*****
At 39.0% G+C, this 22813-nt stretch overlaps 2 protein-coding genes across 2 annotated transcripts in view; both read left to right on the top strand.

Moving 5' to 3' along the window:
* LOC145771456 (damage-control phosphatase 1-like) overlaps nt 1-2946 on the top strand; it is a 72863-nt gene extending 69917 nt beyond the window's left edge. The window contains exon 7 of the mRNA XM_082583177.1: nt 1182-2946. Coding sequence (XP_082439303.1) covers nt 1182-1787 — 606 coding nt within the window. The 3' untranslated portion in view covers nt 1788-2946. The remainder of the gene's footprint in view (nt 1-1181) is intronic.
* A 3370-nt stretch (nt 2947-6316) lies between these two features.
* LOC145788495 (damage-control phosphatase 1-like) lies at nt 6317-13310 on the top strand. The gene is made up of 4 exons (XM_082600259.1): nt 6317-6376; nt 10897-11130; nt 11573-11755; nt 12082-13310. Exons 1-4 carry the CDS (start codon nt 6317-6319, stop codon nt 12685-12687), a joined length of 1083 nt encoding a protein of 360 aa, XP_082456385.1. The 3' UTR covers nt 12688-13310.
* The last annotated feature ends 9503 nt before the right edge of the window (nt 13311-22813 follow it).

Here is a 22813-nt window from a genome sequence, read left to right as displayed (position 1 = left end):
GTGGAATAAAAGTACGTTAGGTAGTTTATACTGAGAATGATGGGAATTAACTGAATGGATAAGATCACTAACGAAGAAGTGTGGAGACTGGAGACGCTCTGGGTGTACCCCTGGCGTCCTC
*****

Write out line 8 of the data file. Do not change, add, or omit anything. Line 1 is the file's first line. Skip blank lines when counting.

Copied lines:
GTGGAATAAAAGTACGTTAGGTAGTTTATACTGAGAATGATGGGAATTAACTGAATGGATAAGATCACTAACGAAGAAGTGTGGAGACTGGAGACGCTCTGGGTGTACCCCTGGCGTCCTC